WASHINGTON, D.C. — On Friday, Dec. 9, Mark Finchem, the GOP candidate for Arizona secretary of state who lost to Secretary of State-elect Adrian Fontes (D) by over five points, and Jeff Zink, the GOP candidate for Arizona’s 3rd Congressional District who lost in a landslide to Rep. Ruben Gallego (D-Ariz), filed an election contest against Fontes, Gallego and current Arizona Secretary of State Katie Hobbs (D). The plaintiffs allege that widespread failures in the state’s conduct of the midterm elections, specifically in Maricopa County, cost Finchem and Zink their elections and “resulted in Arizona becoming a laughingstock among the 50 states.” The plaintiffs specifically point to issues with tabulator machines in Maricopa County to argue that “Arizona voters experienced monumental difficulties trying to register their votes/ballots” and the alternatives offered to affected voters were “weak and unsatisfying.” The plaintiffs provide “evidence” from Arizona voters that the alternatives were “defective,” concluding that these votes were likely never counted and, based on unexplained calculations by the plaintiffs, “constitute the 60,000 Maricopa County and 20,000 Pima county missing votes reported on the Secretary of State website.” The contest blames these issues on Hobbs, suggesting that she “had an ethical duty to recuse herself” because she “was herself running for governor” while serving as the state’s chief election officer. According to the plaintiffs, “[r]ecusal would cause her to lose control of the election she hoped to directly benefit from – a staggering appearance of impropriety and display of unethical behavior,” causing Arizona to have “the only mid-term election in the 50 states with such a comical and tragic outcome.” The plaintiffs further suggest that Hobbs failed to properly investigate the tabulator machines that experienced issues on Election Day; she threatened and intimidated county-level election workers in Cochise and Mohave counties and she used Twitter “to censor the free speech of Arizona citizens because of ‘misinformation’ [that] offended her political perspective.”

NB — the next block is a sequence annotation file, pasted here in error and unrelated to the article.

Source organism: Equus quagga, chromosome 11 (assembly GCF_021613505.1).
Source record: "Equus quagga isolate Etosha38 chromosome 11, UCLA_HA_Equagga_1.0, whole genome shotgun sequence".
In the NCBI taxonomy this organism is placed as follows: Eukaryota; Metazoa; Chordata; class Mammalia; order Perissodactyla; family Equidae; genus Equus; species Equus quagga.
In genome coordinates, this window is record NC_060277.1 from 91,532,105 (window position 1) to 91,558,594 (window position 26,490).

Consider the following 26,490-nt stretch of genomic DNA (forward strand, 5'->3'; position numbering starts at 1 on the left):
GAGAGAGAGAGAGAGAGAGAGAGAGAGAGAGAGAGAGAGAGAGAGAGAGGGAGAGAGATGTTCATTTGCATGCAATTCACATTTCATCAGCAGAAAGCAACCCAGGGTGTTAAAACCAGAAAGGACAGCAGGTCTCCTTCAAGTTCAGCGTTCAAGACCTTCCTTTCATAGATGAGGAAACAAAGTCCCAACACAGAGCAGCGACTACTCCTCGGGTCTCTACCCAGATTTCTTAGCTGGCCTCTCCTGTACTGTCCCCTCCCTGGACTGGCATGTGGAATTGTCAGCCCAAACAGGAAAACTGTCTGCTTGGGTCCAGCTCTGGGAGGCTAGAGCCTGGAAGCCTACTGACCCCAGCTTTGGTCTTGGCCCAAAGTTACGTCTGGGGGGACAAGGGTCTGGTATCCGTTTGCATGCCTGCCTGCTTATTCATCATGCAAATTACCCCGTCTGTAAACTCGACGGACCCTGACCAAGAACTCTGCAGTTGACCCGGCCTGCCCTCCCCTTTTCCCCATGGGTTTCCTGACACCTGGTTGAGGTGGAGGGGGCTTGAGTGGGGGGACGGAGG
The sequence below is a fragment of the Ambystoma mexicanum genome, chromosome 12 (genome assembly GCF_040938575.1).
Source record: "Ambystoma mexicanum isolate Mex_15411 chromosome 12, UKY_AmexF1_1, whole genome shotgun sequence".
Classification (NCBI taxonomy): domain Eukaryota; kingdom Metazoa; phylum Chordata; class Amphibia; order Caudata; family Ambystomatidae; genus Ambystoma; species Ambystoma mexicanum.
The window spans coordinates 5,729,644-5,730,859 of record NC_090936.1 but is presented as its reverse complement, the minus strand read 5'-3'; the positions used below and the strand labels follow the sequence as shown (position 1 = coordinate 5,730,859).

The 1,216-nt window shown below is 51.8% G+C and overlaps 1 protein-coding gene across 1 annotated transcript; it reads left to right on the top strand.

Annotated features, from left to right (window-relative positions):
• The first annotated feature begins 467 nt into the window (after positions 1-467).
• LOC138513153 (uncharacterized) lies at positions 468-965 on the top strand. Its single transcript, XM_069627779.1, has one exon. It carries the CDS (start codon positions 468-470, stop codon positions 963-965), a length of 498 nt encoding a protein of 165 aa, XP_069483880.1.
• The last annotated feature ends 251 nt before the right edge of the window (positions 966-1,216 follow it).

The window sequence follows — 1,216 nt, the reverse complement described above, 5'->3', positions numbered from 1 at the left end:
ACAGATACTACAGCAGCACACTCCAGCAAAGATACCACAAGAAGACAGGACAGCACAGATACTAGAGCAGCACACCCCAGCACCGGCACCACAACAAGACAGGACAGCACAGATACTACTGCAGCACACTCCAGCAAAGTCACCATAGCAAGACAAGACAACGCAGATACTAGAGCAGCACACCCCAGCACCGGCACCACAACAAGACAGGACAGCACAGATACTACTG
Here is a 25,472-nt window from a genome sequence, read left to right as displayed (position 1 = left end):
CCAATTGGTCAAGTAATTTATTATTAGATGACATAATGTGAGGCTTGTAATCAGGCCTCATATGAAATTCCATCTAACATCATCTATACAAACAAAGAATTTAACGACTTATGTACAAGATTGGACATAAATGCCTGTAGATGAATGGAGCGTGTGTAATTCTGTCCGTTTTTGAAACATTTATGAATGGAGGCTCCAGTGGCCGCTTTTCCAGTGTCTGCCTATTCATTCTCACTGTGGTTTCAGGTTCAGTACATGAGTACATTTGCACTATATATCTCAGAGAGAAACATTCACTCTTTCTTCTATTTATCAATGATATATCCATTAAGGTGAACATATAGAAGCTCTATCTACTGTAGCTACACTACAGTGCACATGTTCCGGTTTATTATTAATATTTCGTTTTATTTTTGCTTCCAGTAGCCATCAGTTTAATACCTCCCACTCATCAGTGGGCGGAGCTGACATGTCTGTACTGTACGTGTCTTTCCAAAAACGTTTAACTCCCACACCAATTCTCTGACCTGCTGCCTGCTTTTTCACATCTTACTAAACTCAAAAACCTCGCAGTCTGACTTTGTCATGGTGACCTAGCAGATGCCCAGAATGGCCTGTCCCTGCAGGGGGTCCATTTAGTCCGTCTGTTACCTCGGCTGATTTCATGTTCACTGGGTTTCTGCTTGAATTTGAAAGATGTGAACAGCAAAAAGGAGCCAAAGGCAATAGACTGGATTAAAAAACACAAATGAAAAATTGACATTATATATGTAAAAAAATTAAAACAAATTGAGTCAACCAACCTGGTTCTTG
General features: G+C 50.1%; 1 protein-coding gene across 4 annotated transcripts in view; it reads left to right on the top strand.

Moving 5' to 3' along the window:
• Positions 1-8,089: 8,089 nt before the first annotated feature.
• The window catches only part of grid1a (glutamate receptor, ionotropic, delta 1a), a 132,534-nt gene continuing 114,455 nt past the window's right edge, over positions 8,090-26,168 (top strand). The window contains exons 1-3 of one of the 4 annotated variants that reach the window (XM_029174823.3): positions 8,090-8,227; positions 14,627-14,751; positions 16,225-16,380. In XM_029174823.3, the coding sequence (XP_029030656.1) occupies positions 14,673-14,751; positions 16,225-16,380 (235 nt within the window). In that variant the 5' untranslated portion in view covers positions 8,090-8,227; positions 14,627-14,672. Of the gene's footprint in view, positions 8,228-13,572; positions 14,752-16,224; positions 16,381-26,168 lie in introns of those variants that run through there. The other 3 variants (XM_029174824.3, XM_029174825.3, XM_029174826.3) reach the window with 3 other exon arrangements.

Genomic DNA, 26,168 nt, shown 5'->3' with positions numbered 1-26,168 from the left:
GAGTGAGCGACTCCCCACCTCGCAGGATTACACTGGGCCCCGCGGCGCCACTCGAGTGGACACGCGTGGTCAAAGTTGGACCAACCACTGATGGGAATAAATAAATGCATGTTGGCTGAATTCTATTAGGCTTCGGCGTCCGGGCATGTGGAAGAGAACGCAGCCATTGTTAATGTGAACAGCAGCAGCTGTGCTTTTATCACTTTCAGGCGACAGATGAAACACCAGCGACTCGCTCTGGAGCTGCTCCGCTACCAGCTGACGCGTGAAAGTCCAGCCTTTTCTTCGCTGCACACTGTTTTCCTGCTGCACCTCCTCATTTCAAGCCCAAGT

Without all of these alleged violations of Arizona law, the plaintiffs argue that “201,232 votes would have gone to Finchem and 79,298 votes would have gone to Zink, changing the outcome of the election in favor of Plaintiffs.” (The plaintiffs do not explain how these figures were calculated.) The contest asks the court to declare that the election of Fontes and Gallego “is annulled,” order ballots to be inspected for fraud, require a “state-wide special election, counted by hand, without the use of electronic vote tabulation systems at the precinct level, [and] no mail in ballots” and open an investigation into Hobbs’ conduct for allegedly violating Arizona law.
This is the third election contest filed in Arizona following statewide certification on Monday, Dec. 5. It comes on the heels of two contests, one brought by election denier and narrowly defeated Republican candidate for Arizona attorney general Abraham Hamadeh and another by failed GOP gubernatorial candidate Kari Lake. Notably, Finchem and Zink are represented by the same lawyer who represented Cochise County, Arizona in the county’s last round of litigation over its failed plan to conduct a hand count of midterm election results. Following litigation in state court, this lawyer attempted to move this lawsuit to a non-existent federal district court. Finchem was vocal on Twitter that the Republican Party, specifically the Republican National Committee (RNC), was not supporting him and he needed to fundraise to bring his own legal challenge. Of the three election contests filed in Arizona so far, the RNC only appears as a plaintiff in Hamadeh’s lawsuit.